17th May 2007
Shawn Flynn over at Palimpsest has some interesting thoughts on Septuagint criticism and its use in biblical studies, particularly in the study of the Hebrew Bible/Old Testament.
One of the primary issues that he raises at the beginning of his post is the distinction between “interpretive” translations and “faithful” translations. While I understand what he’s getting at (and the theoretical model underlying his perspective), I’m not sure that such a distinction is always easy to maintain. Nevertheless, the distinction does underscore the important first step of assessing the nature of the Greek text you are dealing with.
Shawn further highlights six steps/questions that should be considered while determining the nature of the LXX text:
- First, textual criticism of the LXX must be conducted.
- With a tentative LXX/OG text, consider the possible Vorlage of the LXX.
- When there is a likely equivalent between the Vorlage and the LXX, other questions must still be considered before equivalence (in terms of equivalent meaning) is assumed.
- When there is a divergence between the likely Vorlage and the LXX, what is the reason?
- Is there enough information to make a decision?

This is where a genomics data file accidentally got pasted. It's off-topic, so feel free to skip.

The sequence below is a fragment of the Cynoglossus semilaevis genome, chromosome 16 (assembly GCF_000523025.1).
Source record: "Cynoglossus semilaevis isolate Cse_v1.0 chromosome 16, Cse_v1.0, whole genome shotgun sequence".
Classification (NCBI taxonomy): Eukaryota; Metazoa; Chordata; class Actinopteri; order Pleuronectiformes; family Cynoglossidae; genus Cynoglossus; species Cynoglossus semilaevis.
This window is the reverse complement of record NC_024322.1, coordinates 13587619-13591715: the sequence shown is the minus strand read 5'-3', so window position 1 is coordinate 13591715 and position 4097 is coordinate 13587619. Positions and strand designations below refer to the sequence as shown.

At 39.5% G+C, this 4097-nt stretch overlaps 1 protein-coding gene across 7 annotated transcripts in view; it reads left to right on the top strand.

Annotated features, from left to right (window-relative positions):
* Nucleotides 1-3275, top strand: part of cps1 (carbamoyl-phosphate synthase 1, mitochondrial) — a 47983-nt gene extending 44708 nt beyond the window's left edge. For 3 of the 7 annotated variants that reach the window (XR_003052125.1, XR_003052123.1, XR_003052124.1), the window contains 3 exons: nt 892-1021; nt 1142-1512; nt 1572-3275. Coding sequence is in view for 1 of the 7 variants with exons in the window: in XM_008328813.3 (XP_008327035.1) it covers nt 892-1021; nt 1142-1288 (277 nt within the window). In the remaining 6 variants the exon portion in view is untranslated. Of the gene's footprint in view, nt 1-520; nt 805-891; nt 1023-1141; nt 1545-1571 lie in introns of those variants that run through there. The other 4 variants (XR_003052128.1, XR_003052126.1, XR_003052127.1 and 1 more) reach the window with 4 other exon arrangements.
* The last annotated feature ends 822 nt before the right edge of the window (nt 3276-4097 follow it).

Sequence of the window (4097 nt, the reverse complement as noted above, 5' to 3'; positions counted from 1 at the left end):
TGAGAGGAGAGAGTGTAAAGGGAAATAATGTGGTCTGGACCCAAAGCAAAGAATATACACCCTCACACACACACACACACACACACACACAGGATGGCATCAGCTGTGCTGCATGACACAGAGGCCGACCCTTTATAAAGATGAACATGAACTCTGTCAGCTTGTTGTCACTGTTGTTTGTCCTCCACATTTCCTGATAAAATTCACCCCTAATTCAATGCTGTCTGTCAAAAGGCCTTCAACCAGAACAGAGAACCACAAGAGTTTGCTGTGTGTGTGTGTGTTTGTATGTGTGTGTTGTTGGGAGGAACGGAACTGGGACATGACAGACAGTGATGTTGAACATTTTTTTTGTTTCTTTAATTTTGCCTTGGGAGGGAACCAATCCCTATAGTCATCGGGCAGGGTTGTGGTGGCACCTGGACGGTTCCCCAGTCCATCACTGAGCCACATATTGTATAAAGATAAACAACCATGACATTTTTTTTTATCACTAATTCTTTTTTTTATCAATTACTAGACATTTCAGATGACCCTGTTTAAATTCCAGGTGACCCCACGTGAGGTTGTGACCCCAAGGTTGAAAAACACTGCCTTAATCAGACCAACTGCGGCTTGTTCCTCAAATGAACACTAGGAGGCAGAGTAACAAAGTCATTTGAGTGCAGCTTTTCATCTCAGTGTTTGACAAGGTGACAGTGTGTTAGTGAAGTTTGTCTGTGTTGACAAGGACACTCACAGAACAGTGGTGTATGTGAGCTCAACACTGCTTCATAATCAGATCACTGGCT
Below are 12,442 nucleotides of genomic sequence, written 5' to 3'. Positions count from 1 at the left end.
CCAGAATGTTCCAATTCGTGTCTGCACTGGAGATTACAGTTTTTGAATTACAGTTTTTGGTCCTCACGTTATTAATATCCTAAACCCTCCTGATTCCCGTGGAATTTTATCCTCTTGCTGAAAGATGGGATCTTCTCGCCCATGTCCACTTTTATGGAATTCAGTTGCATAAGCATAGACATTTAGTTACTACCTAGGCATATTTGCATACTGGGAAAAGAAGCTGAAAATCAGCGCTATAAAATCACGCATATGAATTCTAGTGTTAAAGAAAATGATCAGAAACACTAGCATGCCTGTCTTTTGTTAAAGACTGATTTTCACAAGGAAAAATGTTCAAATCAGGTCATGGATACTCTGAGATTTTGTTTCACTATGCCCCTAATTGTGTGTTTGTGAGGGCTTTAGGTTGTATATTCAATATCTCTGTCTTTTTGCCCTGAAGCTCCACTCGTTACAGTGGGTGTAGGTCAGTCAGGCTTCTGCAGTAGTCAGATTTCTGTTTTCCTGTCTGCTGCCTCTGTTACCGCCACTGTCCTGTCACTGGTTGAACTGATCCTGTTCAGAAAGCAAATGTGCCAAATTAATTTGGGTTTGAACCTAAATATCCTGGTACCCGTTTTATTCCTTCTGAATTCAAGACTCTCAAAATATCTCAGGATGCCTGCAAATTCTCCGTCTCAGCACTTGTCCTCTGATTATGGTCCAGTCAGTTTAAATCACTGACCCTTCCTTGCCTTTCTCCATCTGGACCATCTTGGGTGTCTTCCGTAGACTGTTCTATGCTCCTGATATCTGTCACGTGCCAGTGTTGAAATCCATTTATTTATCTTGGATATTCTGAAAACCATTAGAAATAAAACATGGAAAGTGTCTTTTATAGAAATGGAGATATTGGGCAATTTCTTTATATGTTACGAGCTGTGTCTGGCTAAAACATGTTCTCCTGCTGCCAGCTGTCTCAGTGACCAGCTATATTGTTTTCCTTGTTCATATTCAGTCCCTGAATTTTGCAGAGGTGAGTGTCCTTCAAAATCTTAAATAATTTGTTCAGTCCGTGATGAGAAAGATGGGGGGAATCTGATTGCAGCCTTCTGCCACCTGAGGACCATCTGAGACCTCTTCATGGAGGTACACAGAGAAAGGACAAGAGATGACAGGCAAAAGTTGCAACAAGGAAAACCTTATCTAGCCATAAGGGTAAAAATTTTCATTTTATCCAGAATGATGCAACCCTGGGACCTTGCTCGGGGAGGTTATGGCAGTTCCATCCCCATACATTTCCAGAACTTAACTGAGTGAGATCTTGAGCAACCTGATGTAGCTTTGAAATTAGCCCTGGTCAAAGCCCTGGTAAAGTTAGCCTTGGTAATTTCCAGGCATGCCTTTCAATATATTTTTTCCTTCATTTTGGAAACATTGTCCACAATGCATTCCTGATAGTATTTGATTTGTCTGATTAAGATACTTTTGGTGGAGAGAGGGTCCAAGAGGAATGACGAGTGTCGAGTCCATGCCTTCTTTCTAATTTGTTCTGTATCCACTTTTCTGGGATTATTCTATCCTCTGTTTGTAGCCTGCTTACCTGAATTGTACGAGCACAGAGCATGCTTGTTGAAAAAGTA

- Did the LXX translator just misunderstand their [sic] Vorlage?
These are all good questions and they represent sound method.
The question that his post raises for me is the high expectations often places on biblical scholars. I personally have read enough NT or OT scholarship to know that scholars often use the LXX uncritically. In fact, even when I was reading some articles for my posts on Psalm 2:12 I was surprised by the way the LXX was appealed to by scholars — some of whom should certainly know better.Â The problem is that it is hard enough to keep up in your own field of studies, let alone someone elses field!Â Should the NT scholar have to be a LXX scholar in order to use the LXX? These unrealistic expectations plague scholarship in general. Archaeologists look with contempt at biblical scholars who attempt to engage archaeological data; biblical scholars roll their eyes at theologians when they appeal to the Bible. I could list many more examples, but you get my point.
In my opinion, while any biblical scholar who appeals to the Septuagint in a scholarly context should use the best critical texts available and employ sound method, that does not mean she or he has to become a Septuagint scholar. Of course, the degree to which an argument depends on the LXX, the more expertise is required. Thus, a NT scholar who is investigating the quotations of the Old Testament in the New better have a good grip on Septuagintal scholarship! It is the responsibility of Septuagint scholars to disseminate the results of their research to others and produce tools for others to use without having to re-invent them, so to speak.
So while I agree in principle with Shawn’s post, I wonder if he is being too idealistic?Â What do my readers think?